PULLMAN, Wash.–Washington State University’s College of Veterinary Medicine has received a final federal appropriation of $7.35 million to complete construction of the Animal Disease Biotechnology Facility (ADBF) on the Pullman campus.
“We are very happy to receive the final portion of this valuable federal commitment,” said WSU President Samuel Smith. “Strong bipartisan support of this project for nearly a decade of planning and construction is a testament to the reputation of excellence WSU’s veterinary college faculty and USDA animal disease research partners command in national and international circles.”
Planning for the $22.7 million, 42,000 square-foot building attached to the east end of Bustad Hall began in 1989. Funded by the United States Department of Agriculture, Cooperative State Research, Education, and Extension Service, the project was awarded to WSU based on a critical need for more research laboratory space, a legacy of outstanding research results produced in cooperation with USDA researchers, and Washington state’s project match.
“The Washington State Legislature recognized an extraordinary opportunity when they agreed to fund the new $38 million Veterinary Teaching Hospital at WSU and use that project as the state’s match to more than meet the federal requirements for the ADBF,” said Borje Gustafsson, dean of the WSU veterinary college. “Now with completion of the ADBF at hand, WSU will be among the elite universities of this nation with respect to research on animal health and well-being.”
Among the more than 25 research projects currently being investigated and that will move into the ADBF are those that relate to food safety (E. coli 0157:H7), vaccine development for parasitic animal diseases, cattle tuberculosis, food animal lentiviral infections (AIDS-like diseases) and cattle leukemia.
The WSU Department of Veterinary Microbiology and Pathology, the primary occupant of the new facility, has a remarkable history of regularly attracting research funding from the National Institutes of Health, USDA, foundations, commodity groups, and private donors. Currently, approximately 75 percent of all departmental graduate students with veterinary degrees who are eligible as U.S. citizens receive stipend and salary support through competitive awards from the NIH’s Mentored Clinical Scientist Development Awards Program. WSU leads the nation’s veterinary colleges with eleven graduate students holding these three-year awards worth about $180,000 each.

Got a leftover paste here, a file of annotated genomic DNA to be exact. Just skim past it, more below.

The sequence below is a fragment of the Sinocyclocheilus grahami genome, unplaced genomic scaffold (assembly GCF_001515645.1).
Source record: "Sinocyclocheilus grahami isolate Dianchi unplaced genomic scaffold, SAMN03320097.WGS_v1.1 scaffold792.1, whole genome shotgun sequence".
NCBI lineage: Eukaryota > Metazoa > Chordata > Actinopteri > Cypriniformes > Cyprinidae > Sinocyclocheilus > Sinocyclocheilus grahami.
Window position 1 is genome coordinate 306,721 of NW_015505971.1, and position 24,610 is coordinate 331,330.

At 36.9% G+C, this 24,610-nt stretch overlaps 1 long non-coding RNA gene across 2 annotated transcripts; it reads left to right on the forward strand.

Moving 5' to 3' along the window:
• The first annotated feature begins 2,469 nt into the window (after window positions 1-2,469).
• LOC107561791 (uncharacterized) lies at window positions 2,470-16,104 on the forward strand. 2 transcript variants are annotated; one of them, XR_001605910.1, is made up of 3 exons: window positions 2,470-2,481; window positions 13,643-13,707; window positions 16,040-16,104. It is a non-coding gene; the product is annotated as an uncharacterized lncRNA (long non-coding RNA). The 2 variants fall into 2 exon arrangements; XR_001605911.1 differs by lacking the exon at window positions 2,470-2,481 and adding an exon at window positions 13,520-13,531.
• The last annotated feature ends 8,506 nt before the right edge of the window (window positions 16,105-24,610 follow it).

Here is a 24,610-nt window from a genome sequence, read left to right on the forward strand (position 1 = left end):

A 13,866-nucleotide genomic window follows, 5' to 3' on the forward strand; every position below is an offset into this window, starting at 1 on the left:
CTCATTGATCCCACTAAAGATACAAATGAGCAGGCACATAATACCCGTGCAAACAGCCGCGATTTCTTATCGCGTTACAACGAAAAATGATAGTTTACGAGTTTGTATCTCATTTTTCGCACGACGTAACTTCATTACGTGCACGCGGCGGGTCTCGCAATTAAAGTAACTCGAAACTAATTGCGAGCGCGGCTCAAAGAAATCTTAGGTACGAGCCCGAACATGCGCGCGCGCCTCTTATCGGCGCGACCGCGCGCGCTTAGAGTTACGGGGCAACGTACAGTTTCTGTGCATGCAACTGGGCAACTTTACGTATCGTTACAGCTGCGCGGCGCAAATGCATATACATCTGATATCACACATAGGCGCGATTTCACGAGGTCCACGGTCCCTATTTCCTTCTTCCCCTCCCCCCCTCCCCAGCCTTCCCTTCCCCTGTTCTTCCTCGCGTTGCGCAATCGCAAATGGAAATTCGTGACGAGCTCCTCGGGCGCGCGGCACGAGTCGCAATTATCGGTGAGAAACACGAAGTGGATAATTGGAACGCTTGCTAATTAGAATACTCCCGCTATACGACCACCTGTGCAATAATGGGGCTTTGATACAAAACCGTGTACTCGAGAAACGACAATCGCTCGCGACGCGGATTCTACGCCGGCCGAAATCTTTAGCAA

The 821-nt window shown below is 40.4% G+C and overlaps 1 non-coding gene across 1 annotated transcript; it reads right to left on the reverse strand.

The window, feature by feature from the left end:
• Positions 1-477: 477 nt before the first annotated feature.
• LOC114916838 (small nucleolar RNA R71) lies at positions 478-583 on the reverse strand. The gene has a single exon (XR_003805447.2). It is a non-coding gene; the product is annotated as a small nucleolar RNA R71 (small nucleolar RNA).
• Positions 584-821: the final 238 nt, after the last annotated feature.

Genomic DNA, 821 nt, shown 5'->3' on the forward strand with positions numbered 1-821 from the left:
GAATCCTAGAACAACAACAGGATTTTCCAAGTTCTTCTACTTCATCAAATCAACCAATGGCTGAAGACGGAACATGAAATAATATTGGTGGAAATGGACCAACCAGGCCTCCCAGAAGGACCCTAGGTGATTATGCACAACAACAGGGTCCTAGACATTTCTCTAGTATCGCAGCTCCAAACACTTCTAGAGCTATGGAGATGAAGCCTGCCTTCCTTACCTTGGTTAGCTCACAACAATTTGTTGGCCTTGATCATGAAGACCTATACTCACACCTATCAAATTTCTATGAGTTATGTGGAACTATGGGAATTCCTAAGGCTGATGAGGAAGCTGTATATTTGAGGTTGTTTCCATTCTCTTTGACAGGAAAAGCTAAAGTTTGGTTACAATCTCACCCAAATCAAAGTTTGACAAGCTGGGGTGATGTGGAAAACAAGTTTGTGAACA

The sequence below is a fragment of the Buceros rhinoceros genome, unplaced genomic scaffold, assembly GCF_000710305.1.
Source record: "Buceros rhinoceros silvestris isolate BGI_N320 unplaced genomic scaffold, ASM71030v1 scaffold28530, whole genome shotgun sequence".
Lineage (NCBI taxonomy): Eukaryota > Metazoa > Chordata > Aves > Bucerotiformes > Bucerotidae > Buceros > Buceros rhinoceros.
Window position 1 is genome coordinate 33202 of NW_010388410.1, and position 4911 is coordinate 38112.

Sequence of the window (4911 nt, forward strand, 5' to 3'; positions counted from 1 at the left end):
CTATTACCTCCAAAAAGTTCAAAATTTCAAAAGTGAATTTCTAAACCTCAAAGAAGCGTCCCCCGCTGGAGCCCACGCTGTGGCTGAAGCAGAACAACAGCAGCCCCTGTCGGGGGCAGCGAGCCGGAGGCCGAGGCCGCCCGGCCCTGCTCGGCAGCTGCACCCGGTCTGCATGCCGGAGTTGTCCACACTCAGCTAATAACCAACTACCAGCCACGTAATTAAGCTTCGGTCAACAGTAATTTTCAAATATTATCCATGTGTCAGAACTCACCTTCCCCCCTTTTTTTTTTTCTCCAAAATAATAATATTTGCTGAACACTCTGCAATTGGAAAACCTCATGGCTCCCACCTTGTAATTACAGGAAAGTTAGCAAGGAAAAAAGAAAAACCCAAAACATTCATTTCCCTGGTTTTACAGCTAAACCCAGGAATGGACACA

Among the department’s faculty, more than 61 percent of all departmental funding is obtained from extramural sources totaling more than $3.45 million annually.
“The completion of the ADBF will further enhance WSU’s sterling reputation as one of the nation’s premier veterinary colleges,” said U.S. Rep. George Nethercutt. “I am proud to have worked so closely with WSU to secure the funding needed to complete this important project.”
Equally as important are the USDA’s Agricultural Research Service, Animal Disease Research Unit researchers and staff who will move with the department into the new facility. Since its earliest beginnings in 1938, WSU faculty and federal personnel have forged a strong collaboration on research projects directed at important animal diseases. Working together daily, scientists from the USDA and WSU have produced results that have been scientifically valuable, mutually beneficial, efficient and cost-effective for society.
“The ADBF project at WSU was the largest agricultural facilities building appropriation to be funded during fiscal year 1997,” said Senator Patty Murray. “Other projects in the country were left out of federal consideration in part because of WSU’s extraordinary history of quality research efforts and the state’s match of the newest and finest veterinary teaching hospital in the nation.” A request for bids for Phase II of the ADBF construction will be advertised beginning October 17. The project is expected to begin in December 1997 or January 1998 and last up to 14 months. Completion will likely be in February or March of 1999.